9. The Slow Creep of Regulation and Taxation

The ruling powers don’t need to destroy something to render it toothless, they only need to absorb it.

We find ourselves just a few years into the crypto movement, and already we can find horrific examples of arbitrary taxation on cryptocurrency trades – something that wouldn’t be possible were it not for the eager compliance of the aforementioned exchanges.

10. Political Differences

The individuality which being the master of your own private key demands is at absolute odds with the growing political trend of passing off responsibility onto a higher power.

Depending on which wing of the political spectrum gets voted into power next, we may see more pressure applied to Bitcoin and crypto in the very near future. We may think of Bitcoin as apolitical, but that doesn’t mean everyone else will.

Disclaimer: The author owns bitcoin, Ethereum and other cryptocurrencies. He holds investment positions in the coins, but does not engage in short-term or day-trading.

Featured image courtesy of Shutterstock.

Important: Never invest (trade with) money you can't afford to comfortably lose. Always do your own research and due diligence before placing a trade. Read our Terms & Conditions here. Trade recommendations and analysis are written by our analysts which might have different opinions. Read my 6 Golden Steps to Financial Freedom here. Best regards, Jonas Borchgrevink.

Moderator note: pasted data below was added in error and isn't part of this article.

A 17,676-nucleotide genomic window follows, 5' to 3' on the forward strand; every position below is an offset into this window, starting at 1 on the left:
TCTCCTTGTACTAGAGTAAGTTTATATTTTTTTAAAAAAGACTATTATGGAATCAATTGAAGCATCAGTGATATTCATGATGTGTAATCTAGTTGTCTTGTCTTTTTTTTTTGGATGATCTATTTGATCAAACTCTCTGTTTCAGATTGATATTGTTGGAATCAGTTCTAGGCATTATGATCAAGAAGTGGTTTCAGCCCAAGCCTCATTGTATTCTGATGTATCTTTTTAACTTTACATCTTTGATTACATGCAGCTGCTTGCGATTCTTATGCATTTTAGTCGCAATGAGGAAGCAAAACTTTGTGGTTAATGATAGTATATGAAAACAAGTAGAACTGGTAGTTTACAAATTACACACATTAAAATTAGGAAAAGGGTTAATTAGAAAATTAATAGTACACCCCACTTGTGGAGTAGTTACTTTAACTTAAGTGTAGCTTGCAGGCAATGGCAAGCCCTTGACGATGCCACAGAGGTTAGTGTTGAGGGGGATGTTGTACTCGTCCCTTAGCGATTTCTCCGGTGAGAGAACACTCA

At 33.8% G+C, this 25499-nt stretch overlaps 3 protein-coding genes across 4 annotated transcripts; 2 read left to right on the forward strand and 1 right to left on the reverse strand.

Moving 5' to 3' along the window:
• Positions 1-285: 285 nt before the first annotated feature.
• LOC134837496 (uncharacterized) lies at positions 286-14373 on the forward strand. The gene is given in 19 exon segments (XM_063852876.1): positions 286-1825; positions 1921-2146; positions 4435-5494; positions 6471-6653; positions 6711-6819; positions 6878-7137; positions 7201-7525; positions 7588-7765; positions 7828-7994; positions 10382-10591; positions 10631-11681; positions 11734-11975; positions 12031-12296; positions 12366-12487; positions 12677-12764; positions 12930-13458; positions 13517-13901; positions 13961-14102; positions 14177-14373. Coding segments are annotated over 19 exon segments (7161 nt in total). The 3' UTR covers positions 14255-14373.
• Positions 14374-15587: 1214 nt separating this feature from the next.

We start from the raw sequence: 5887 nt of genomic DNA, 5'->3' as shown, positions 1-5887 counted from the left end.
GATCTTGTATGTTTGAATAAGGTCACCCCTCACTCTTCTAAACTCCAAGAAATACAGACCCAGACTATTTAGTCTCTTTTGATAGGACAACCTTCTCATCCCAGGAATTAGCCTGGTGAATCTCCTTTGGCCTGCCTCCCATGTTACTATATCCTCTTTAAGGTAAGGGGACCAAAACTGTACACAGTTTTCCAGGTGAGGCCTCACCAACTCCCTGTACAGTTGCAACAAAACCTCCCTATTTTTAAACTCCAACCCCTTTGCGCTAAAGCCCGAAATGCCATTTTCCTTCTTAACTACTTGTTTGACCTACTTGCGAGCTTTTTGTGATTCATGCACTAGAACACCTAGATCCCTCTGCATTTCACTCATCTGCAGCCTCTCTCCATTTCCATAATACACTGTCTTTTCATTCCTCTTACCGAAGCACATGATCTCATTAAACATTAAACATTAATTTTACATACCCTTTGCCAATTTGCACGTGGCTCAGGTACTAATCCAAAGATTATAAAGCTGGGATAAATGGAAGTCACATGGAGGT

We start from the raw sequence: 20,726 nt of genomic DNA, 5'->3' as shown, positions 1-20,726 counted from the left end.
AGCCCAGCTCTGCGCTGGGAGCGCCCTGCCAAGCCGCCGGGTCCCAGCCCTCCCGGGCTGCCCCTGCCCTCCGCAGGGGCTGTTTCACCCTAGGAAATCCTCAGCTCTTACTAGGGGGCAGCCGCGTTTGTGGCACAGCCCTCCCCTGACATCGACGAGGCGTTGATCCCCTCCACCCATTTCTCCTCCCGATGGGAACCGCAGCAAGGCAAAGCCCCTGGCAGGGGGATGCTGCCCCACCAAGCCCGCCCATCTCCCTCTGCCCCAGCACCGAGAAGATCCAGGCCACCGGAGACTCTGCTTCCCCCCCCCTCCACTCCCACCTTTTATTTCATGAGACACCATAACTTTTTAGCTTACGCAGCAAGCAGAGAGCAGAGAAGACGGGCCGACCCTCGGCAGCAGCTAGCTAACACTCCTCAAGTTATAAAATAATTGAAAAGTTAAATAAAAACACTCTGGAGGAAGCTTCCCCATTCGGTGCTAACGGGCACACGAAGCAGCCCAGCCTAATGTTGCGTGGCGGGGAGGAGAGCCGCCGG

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4.5 stars on average, based on 144 rated postsGreg Thomson is a full-time crypto writer and digital nomad. He eats ICOs for breakfast and bleeds altcoins. Wherever he lays his public key is his home.




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2 Comments

2 Comments

  1. Daniel Won

    January 27, 2019 at 8:01 am

    Great balanced analysis.

    I don’t think BTC will ever go to zero because there will probably always be a niche community of users at the very least (might go really low but not zero), but it’s definitely clear that there’s a lot of work to do to make it appeal to a wider audience.

    • Greg Thomson

      January 27, 2019 at 1:12 pm

      Thanks. I agree with you for the most part, and was really just trying to throw up some plausible critiques which avoided the more basic, flimsy fearmongering (electricity usage, hard drive space, etc).

      I do think the first point is where the rubber will meet the road, but there may well be technological advances between now and then which make dealing with crypto in an autonomous manner a lot easier.

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Analysis

Crypto Update: Another Spike Fails in Crypto-Land